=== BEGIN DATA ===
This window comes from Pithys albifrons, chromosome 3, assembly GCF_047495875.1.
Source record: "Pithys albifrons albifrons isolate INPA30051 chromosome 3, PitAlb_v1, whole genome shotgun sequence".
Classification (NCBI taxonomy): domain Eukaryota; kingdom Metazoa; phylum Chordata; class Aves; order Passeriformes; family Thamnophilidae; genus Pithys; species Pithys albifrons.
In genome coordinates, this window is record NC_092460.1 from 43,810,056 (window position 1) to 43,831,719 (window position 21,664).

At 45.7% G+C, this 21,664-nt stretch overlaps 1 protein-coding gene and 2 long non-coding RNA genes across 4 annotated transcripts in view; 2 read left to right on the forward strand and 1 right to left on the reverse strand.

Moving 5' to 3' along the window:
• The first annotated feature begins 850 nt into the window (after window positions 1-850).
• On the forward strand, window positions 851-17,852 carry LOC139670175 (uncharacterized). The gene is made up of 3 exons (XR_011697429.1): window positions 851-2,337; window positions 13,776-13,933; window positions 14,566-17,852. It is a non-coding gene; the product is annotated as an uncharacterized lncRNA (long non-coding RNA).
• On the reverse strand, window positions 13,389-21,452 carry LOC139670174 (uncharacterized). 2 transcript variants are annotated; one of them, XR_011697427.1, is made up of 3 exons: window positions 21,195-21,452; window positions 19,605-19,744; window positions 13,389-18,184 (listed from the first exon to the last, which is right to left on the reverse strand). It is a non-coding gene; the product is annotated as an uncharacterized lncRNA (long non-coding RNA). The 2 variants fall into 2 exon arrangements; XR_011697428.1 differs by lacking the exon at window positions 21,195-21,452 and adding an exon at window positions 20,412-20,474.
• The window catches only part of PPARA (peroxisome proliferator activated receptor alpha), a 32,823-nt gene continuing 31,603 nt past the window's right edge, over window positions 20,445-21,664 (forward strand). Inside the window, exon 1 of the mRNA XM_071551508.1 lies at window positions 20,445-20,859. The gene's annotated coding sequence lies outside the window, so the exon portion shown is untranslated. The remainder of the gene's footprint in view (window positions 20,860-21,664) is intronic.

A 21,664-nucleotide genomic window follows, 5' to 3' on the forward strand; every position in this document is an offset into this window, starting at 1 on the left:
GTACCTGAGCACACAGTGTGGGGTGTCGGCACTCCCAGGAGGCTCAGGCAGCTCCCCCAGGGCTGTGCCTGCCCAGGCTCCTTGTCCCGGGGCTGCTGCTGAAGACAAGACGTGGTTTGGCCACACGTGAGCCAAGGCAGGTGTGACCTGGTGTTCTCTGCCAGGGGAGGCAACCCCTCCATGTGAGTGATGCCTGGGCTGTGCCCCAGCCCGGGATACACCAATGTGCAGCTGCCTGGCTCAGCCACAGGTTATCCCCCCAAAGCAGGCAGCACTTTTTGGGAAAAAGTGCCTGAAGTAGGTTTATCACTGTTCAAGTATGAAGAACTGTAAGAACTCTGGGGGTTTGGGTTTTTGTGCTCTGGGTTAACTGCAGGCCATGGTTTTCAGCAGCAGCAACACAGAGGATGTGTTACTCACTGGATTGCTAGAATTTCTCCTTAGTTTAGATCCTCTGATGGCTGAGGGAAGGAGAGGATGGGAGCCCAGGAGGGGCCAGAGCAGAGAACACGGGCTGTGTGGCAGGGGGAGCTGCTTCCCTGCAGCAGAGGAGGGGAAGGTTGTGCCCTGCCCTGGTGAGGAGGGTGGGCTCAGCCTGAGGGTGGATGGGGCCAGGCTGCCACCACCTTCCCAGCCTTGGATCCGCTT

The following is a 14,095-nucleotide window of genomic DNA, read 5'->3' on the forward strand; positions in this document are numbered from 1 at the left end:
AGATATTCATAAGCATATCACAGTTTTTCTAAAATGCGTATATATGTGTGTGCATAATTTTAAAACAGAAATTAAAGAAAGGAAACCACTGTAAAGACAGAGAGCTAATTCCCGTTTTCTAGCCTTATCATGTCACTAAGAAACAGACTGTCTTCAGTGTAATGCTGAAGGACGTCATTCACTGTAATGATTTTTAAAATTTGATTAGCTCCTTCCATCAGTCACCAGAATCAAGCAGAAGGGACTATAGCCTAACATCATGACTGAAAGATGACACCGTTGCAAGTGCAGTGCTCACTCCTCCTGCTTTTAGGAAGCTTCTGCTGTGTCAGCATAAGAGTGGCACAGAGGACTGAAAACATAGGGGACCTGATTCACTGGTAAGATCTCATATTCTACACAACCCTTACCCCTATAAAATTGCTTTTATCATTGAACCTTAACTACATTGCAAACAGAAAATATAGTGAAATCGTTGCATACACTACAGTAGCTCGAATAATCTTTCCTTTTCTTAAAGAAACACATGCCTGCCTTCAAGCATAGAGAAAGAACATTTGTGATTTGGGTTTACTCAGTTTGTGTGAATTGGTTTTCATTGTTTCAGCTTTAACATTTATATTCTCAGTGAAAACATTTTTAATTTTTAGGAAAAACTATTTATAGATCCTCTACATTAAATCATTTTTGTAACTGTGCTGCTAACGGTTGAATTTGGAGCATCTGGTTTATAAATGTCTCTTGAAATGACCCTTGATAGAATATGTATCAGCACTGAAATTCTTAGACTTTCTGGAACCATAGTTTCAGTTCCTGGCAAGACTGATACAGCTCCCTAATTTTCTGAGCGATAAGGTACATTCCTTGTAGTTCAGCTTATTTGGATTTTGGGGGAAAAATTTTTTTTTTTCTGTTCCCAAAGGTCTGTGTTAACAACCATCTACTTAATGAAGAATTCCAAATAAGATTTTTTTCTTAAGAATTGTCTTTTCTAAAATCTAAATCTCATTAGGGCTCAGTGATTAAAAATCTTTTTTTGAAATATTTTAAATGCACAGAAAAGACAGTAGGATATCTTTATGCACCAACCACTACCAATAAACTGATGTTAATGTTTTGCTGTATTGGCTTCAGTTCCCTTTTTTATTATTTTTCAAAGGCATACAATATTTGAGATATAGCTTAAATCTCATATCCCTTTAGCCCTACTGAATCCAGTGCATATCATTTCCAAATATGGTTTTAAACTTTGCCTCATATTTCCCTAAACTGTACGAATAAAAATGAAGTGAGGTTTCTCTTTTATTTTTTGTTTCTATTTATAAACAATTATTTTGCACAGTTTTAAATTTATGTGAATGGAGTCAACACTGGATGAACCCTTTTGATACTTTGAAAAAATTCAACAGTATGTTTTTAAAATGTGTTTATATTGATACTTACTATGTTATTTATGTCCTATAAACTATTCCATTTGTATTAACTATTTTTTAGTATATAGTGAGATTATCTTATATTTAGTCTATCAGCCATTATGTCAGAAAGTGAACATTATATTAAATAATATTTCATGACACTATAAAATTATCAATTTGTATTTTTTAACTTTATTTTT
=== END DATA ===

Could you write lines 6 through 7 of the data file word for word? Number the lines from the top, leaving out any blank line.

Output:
Moving 5' to 3' along the window:
• The first annotated feature begins 850 nt into the window (after window positions 1-850).